Salt Water Fly Fishing Tips For Newbies



This post may contain affiliate links. If you purchase through these links, we may earn a small commission at no additional cost to yourself.


salt-water-fly-fishing-by-Sam-Beebe-Ecotrust.jpg When you’re fly fishing in salt water, it can be difficult to locate fish at first.

Why? Because in salt water, fish have a vast territory to move around.

A sure sign of fish being present are sea birds that soar in one particular area and then dive. This tells you that the presence of large fish have sent baitfish scurrying for their lives to the surface of the water. You’ll want to move into that area as quietly as you can to avoid alerting the larger fish of your presence.

Also important is the time of day you fish.

You want to fish in prime time when the fish will be feeding. Large fish tend to stay hidden during the hours when people are swimming or boating, so the best time to fly fish in salt water is at dawn or dusk. Low-density light allows predator fish to spot prey easily because of the lighter sky overhead that outlines their silhouette. This is when you will see the baitfish surface and become easy targets.

Salt Water Tides

If you’re in a boat, use the tide and currents to show you where the fish are.

Tidal pools are an excellent place to fly fish salt water. If you find the spot where the tidal pool empties into the ocean, it’s a perfect spot to cast your fly fishing line. As the tidal pool empties, a smorgasbord of food will enter the ocean. Large fish wait here to feast on crabs, minnows and sand eels.

Tidal creeks and rivers have influence on both fresh and salt water. For example, if you are fly fishing in northern salt water, school species such as bluefish, mackerel and striped bass will be plentiful. In southern waters, you’ll find a lot of tarpon there.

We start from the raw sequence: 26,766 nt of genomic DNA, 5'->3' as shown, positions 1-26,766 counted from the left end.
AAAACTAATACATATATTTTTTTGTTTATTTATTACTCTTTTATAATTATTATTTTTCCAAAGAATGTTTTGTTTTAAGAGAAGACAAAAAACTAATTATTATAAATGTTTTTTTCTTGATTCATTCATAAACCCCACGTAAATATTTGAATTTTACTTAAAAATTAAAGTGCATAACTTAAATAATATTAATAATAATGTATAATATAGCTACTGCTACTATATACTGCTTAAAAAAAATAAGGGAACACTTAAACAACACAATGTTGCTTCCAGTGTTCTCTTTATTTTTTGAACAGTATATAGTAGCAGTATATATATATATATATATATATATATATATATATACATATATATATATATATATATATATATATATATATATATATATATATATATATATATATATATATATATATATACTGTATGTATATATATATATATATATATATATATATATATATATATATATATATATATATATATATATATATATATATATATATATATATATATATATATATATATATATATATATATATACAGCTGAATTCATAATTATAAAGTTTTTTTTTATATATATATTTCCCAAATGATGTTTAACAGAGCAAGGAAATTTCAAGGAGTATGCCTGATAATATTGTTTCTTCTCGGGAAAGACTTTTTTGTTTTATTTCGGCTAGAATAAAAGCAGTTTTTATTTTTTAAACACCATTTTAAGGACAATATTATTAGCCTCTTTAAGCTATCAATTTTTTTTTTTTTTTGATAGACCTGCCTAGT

When tides are several feet deep around islands and flats that obstruct the flow of water, there will be strong currents when the tide is at certain stages throughout the day. If a food funnel is created by a narrow cut, then large fish will lurk nearby to feed on crabs, minnows and shrimp.

Casting & Catching Fish In Salt Water

Using your fly rod as a backup can be to your advantage when salt water fly fishing. Try surf casting or trolling to hone in on a school of fish that is feeding. Once the fish become active on the water’s surface, then use your fly fishing rod.

When fishing salt water flats in southern areas, use a long fly rod. These areas are a good place to fly fish for barracuda, bonefish, redfish, and mutton snappers. Salt water fish species move to flats looking for food. However, flats have various patterns, and you need to study them.  If you are unfamiliar with the area, hire a guide to ensure that you hook a fish or two.

Most saltwater gamefish feed only on baitfish. Salt water baitfish are fast, so be sure to use a swift retrieve. (Yes, you will cast more, but strikes will increase.)

The best bait to use are bucktails and streamers. Your flies should be large and on stainless steel hooks.

If you find that fish follow your fly but don’t strike, try a more rapid retrieve. For example, barracuda will strike more often if retrieve is frenzied. You will find that many other salt water fish species will also strike better on a fast or frenzied retrieve.

 

More Salt Water Fly Fishing Tips

Mary

I enjoy writing about my life experiences -- including the fun times I've had while fishing and enjoying nature. In my fly fishing articles I like to share helpful how-tos to help newbies grasp the most basic concepts of fly fishing.

One thought on “Salt Water Fly Fishing Tips For Newbies

  1. salt water fishing can be a lot of fun and I have had a lot of success trolling on the end of my boat, id have to stay fly fishing is my favorite though.

Leave a Reply

Your email address will not be published. Required fields are marked *

Recent Posts